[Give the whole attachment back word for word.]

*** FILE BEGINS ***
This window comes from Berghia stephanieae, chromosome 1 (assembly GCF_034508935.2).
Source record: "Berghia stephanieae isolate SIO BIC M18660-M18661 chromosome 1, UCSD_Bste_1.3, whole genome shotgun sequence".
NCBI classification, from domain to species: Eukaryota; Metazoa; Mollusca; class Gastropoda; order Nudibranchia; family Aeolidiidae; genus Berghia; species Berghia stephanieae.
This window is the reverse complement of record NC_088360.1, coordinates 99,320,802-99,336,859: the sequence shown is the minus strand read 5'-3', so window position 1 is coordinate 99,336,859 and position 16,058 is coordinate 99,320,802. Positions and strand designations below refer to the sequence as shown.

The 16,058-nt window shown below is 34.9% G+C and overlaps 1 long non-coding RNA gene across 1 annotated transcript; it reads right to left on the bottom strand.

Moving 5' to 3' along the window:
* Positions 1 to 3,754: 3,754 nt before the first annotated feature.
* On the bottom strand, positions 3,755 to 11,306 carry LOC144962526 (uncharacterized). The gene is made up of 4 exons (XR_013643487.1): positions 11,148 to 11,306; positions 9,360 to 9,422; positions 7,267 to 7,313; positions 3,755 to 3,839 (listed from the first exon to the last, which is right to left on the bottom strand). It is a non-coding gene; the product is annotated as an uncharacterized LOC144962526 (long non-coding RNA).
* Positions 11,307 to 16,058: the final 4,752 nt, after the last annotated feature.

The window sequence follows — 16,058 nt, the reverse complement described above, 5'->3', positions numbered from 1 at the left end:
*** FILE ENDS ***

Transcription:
This window comes from Berghia stephanieae, chromosome 1 (assembly GCF_034508935.2).
Source record: "Berghia stephanieae isolate SIO BIC M18660-M18661 chromosome 1, UCSD_Bste_1.3, whole genome shotgun sequence".
NCBI classification, from domain to species: Eukaryota; Metazoa; Mollusca; class Gastropoda; order Nudibranchia; family Aeolidiidae; genus Berghia; species Berghia stephanieae.
This window is the reverse complement of record NC_088360.1, coordinates 99,320,802-99,336,859: the sequence shown is the minus strand read 5'-3', so window position 1 is coordinate 99,336,859 and position 16,058 is coordinate 99,320,802. Positions and strand designations below refer to the sequence as shown.

The 16,058-nt window shown below is 34.9% G+C and overlaps 1 long non-coding RNA gene across 1 annotated transcript; it reads right to left on the bottom strand.

Moving 5' to 3' along the window:
* Positions 1 to 3,754: 3,754 nt before the first annotated feature.
* On the bottom strand, positions 3,755 to 11,306 carry LOC144962526 (uncharacterized). The gene is made up of 4 exons (XR_013643487.1): positions 11,148 to 11,306; positions 9,360 to 9,422; positions 7,267 to 7,313; positions 3,755 to 3,839 (listed from the first exon to the last, which is right to left on the bottom strand). It is a non-coding gene; the product is annotated as an uncharacterized LOC144962526 (long non-coding RNA).
* Positions 11,307 to 16,058: the final 4,752 nt, after the last annotated feature.

The window sequence follows — 16,058 nt, the reverse complement described above, 5'->3', positions numbered from 1 at the left end: